[MUD-Dev] Leaving characters in play

Joel Kelso joel at ee.uwa.edu.au
Wed May 13 08:48:24 New Zealand Standard Time 1998


I read Ben Greear's post
about a space trading MUD and problems with keeping characters around
whilst
not logged on.  It reminded me of an idea I was thinking about a couple
of months back.

I was thinking about the problems of having a space
trading/warfare/colonization
MUD that gives a sense of size and distance in space, while still
allowing player
interaction. One of the problems is (and I notice that some recent posts
refer too
the same problem in the context of UO) that you need a world that is
large enough
for players to travel in and colonise with a real feeling of
exploration; but which is
small enough to allow frequent player interaction.

The idea I came up with (or re-invented: there might really be new
ideas, but
_I've_ never had one :-) was to use "hyperspace jumps" between star
systems as
a way allowing controlled interaction. The idea is that when players
leave the
game, they are either docked safely at some station, or they launch
themselves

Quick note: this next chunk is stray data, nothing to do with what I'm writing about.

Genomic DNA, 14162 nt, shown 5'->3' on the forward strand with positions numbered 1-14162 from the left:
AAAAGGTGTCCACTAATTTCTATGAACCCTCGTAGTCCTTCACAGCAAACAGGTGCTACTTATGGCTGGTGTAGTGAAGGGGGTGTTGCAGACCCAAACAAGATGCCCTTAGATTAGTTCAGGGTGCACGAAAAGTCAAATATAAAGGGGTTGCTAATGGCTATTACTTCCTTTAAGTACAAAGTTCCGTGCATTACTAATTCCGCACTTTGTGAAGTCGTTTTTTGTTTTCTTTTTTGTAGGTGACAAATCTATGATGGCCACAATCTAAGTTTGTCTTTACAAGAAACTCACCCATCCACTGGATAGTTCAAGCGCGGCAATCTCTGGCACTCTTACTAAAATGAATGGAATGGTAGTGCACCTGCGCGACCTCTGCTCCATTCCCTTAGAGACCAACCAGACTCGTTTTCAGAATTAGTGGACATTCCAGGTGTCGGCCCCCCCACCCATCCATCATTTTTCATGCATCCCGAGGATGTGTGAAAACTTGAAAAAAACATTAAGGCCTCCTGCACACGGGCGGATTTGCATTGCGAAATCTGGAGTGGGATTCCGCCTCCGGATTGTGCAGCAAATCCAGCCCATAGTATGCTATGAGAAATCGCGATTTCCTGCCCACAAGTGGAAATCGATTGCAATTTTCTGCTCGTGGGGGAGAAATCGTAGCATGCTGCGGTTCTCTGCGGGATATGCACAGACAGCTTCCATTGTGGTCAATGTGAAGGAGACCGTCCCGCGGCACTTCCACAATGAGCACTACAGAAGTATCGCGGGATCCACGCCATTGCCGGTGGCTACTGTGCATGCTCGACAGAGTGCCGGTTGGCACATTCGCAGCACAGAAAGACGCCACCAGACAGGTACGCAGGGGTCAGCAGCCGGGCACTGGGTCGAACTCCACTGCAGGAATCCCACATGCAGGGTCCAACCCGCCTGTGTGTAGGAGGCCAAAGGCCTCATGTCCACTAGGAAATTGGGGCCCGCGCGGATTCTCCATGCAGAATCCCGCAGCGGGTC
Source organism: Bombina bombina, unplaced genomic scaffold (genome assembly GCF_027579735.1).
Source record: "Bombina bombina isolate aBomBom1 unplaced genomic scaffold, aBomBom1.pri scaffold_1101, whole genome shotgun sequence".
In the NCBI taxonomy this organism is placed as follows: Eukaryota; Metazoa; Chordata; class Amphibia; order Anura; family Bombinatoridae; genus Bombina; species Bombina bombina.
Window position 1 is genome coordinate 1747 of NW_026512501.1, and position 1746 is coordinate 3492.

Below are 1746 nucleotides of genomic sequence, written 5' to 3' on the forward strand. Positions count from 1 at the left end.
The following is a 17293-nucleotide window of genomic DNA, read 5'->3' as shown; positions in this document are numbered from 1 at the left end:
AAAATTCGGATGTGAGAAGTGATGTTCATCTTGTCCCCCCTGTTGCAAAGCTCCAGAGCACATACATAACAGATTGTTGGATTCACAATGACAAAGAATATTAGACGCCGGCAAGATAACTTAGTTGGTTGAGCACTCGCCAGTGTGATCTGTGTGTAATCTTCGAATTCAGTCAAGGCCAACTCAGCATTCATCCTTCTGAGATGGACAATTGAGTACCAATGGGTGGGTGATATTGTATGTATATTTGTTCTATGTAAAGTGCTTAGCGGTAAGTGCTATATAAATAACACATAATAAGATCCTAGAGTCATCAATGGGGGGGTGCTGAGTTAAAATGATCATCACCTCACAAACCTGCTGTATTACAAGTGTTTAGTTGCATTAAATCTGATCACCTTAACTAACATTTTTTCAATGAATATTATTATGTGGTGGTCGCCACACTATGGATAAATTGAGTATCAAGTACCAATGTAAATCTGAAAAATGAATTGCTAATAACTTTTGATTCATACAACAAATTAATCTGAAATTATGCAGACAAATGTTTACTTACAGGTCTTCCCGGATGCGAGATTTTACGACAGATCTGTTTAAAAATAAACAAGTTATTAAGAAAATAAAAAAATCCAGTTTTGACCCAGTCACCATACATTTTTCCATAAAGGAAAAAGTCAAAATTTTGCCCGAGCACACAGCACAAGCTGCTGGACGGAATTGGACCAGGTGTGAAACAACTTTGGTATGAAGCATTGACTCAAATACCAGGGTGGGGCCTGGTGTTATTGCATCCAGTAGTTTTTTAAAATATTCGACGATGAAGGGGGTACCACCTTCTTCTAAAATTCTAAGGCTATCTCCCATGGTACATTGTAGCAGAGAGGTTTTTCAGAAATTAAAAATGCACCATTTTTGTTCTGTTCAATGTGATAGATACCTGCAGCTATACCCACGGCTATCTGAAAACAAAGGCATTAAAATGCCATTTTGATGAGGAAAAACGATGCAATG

into a hyperspace jump. While in hyperspace, they are completely removed

from the physical game world (although still in communication so players
can
chat and wander around their starships if they log on during this
period). The
interesting bit is that (a) once the jump has started its irrevocable:
the ship
_will_ emerge at the intended location at the intended time and (b) the
ship
and its destination and emergence time is visible to everyone else in
the game. Think of it as throwing a ball into the air: everyone can see
it
up there and where and when its coming down, but no-one can touch it.

What this means is that ships can meet up during journeys, for trading,
piracy
or whatever at a time when the players are guarenteed to be logged on.
Players
are vunerable to attack, but have a chance to arrange a (real and game
time)
window in which it occurs: pirates with fast ships can lauch on
interception jumps.

There's lots of other details to flesh out, like typical distances and
times of trips.
Players with different scheduals can opt for different careers and types
of
starship. A player who can log on for a short amount of time every 3-4
days
could run a slow (but fuel efficient) long-jumping trader ship or a
patrol ship,
while a dedicated student player might be part of a millitary fleet and
be
expected to log in at all sorts of strange hours to interecept an enemy
fleet
or take part in a fleet battle.

Anyway thats the gist of it.

Joel Kelso

-- joel at ee.uwa.edu.au --------------------------------------------
"Wasn't it a four-year-old this time ? It makes me feel like standing
in the middle of the Atlantic with a megaphone and shouting:
'America! We know you're in there! Put the guns DOWN!'"
 - Overheard Conversations
-- http://dugite.ee.uwa.edu.au/~joel --------------------------------



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MUD-Dev: Advancing an unrealised future.



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